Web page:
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Psalm 127:4-7:

Like arrows in the hands of a warrior are children born in one's youth. Blessed is the man whose quiver is full of them. They will not be put to shame when they contend with their opponents in court.

Does this mean "Have a lot of kids"? And to whom does the they refer to in the last sentence?

  • Yes, and "they" refers to the children. – Mark Hubbard Apr 25 '19 at 19:54
  • "born in one's youth". So have lots of kids when you are young? – MikeJRamsey56 Apr 25 '19 at 20:25
  • @Carly see my answer as an attempt at an English explanation :-) – Chappo Hasn't Forgotten Monica Apr 26 '19 at 2:18
  • yes thank you =) – Carly Apr 26 '19 at 4:12
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Your question is more about literature than language, although, of course, it is not so easy to separate the two. The poet (I assume) is making a simile. He or she is comparing them with arrows: they are like arrows. But they are not like any arrows: just those fired by ("in the hands of) a warrior. Indeed, we are not just talking of all children: just those "born in ones youth".

Who or what are they being fired at? The question is necessary because most modern (western, at least) people might think the idea of a child being likened to something being fired at anything or anyone is a little inappropriate. Apparently, though, these children are being launched into a royal household ("court"), where they are going to try to gain favour and influence with the ruler. Gaining influence in 'court' is not easy for the simple reason that lots of other young people are competing for just the same royal favour. So they are being fired "like arrows" into a political battle, the targets being their rivals for royal favour.

So the simile is sustained and works. And "them" is indeed the children (presumably all male, since the sort of society referred to sounds to be a male dominated one). So you are right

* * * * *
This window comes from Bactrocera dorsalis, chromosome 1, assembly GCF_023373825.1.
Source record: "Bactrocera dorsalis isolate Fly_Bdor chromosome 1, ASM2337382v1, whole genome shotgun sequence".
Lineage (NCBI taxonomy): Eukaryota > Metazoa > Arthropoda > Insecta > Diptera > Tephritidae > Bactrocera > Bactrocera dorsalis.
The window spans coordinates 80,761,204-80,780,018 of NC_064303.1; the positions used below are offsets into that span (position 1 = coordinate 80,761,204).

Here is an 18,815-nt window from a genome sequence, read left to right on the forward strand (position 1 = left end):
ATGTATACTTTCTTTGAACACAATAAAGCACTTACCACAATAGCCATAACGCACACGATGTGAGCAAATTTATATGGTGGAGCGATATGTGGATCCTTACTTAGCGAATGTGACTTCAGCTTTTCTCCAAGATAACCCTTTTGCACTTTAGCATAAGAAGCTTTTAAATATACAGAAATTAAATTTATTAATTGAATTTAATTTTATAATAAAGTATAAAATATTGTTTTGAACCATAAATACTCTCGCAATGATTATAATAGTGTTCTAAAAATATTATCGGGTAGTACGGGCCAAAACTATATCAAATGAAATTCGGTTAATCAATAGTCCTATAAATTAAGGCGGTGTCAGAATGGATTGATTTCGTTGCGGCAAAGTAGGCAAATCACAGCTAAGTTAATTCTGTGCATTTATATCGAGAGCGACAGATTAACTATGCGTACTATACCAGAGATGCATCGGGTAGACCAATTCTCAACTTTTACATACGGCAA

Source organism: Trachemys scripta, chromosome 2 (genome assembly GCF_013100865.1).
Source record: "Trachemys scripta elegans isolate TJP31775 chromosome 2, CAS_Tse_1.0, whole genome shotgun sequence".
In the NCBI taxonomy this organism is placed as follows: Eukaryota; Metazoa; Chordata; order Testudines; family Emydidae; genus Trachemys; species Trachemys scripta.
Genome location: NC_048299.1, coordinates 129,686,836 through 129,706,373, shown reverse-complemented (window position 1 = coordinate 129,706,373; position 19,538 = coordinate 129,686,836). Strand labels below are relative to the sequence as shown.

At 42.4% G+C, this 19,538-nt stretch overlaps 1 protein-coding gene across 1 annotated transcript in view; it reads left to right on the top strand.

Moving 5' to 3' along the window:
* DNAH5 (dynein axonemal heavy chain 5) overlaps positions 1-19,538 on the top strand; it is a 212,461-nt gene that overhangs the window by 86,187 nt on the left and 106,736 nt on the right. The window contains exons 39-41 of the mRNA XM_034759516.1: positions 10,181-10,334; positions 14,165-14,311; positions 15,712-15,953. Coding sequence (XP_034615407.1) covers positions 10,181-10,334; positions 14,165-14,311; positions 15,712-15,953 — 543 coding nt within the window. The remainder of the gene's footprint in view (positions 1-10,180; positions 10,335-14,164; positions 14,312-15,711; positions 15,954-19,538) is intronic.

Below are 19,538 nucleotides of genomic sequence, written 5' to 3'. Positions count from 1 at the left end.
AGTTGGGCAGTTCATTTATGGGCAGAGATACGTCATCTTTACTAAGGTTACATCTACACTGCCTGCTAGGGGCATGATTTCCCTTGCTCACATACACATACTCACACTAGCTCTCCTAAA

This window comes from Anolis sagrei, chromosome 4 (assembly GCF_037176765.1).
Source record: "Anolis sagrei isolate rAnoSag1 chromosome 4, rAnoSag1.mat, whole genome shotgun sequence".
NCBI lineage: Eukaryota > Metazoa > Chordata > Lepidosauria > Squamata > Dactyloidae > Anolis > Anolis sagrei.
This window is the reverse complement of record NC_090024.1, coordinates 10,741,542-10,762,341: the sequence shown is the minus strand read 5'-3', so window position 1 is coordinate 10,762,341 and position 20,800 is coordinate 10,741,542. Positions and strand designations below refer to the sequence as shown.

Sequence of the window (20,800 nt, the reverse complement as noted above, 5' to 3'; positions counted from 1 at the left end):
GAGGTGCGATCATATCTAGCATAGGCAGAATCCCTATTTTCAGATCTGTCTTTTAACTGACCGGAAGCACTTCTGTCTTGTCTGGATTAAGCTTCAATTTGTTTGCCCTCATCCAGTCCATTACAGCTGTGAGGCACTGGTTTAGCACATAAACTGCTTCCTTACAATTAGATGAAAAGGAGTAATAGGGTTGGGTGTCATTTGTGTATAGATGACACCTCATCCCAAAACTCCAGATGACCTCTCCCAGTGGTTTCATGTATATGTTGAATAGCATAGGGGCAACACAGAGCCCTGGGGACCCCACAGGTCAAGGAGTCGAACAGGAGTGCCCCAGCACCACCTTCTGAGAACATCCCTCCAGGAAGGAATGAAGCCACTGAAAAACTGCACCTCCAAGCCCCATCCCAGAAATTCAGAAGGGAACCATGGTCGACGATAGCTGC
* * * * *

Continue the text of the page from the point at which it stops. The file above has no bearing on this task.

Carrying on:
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  • Does this mean "Have a lot of kids"?

Yes. There is of course other Biblical instruction to multiply and fill the Earth, and the previous verse of this Psalm (127:3) reformulates the message :

Lo, children are an heritage of the Lord: and the fruit of the womb is his reward.

The following verses about arrows, children and contenders provide a practical reason for having a lot of kids at an early age.

  • And to whom does the they refer to in the last sentence?

The pronoun refers to the children, but the assumption is that the children have grown to be adults in the context of "contending with opponents".

Note that in those days, adult simply meant old enough to take on adult duties such as marrying, managing one's own farm/business, etc – say, 15 or 16 years old. If the man had fathered five kids by age 21, he would be 36 by the time the youngest of those five turned 15 and thus would still be in the prime of his life. Not a bad age to have your kids old enough to come to your defence when there's a difficulty!

Note also that "court" is given as "the gate" in the King James and other versions:

They shall speak with their enemies in the gate.

The gate of the city was typically where both commerce and justice took place. So the Psalm is saying that if there's a difficulty regarding a business dealing or a matter of law, there's an advantage in having your loyal sons to back you up in the dispute – whether by the threat of their physical presence, or by the financial resources they can contribute, or by their loyal testimony.

There are plenty of internet resources for exploring the meaning of Biblical passages; of the many I looked through in researching this answer, this interpretation seemed the most useful.

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